Algerian police have stepped up security in the wake of the second night of violent rioting against high prices and a lack of jobs in the country.
Police deployed in large numbers outside mosques on Friday amid fears that fresh protests could break out after Friday prayers.
Youths in the North African country have been rioting over the government's decision to increase prices of staples such as milk, flour and sugar.
Police have cleared away barricades of burning tires set up by protesters in the capital, and traffic is moving smoothly again.
Many officers are patrolling outside mosques in the tense working-class neighbourhoods of Babel-Oued and Kouba.
On Thursday, youths torched government buildings and threw stones at police. Police helicopters circled over Algiers, and stores closed early.
About 40 youths armed with swords attacked several shops in the city's El Biar area late on Thursday, looting a restaurant and emptying a jewellery store before security forces arrived, local reporters and witnesses said.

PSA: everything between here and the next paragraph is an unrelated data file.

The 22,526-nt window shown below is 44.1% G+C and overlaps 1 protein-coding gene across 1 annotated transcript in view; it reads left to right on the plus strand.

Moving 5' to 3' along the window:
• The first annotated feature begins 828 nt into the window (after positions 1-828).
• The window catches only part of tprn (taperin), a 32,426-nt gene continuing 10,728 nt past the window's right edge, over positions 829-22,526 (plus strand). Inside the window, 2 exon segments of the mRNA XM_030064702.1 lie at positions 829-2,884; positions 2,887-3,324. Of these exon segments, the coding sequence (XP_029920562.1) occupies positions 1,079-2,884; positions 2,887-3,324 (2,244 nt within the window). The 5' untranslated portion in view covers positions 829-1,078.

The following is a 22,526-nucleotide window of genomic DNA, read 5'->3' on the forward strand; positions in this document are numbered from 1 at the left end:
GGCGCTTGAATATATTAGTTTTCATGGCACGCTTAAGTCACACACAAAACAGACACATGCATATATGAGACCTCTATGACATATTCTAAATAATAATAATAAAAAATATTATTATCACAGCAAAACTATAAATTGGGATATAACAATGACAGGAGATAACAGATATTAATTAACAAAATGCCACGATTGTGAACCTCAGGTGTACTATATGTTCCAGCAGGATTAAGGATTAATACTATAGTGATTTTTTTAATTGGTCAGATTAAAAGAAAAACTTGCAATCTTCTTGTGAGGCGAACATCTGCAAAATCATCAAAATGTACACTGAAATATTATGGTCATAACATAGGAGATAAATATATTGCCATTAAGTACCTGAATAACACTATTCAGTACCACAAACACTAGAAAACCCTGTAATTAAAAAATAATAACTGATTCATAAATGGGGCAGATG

Police fired teargas to disperse the protesters.
Speaking to Al Jazeera, Ismail Debeche, a professor of political science at Algiers University, defended the government, saying that protesters were not acting "responsibly".
He held traders of essential goods squarely responsible, saying that it was their unwillingness to bear the burden of government taxes that had led to the protests.
Analysts have said that widespread corruption in Algeria allows traders to dodge taxes. Debeche said that "everywhere in the world there is corruption and mismanagement", but that a long term economic programme put in place by the government to build infrastructure would hold the people of Algeria in good stead looking forward.
"I don't think there is any country in the Arab world or the African continent who will subsidise the essential goods and the housing, health and education [sectors]," he said.
Source: Al Jazeera and agencies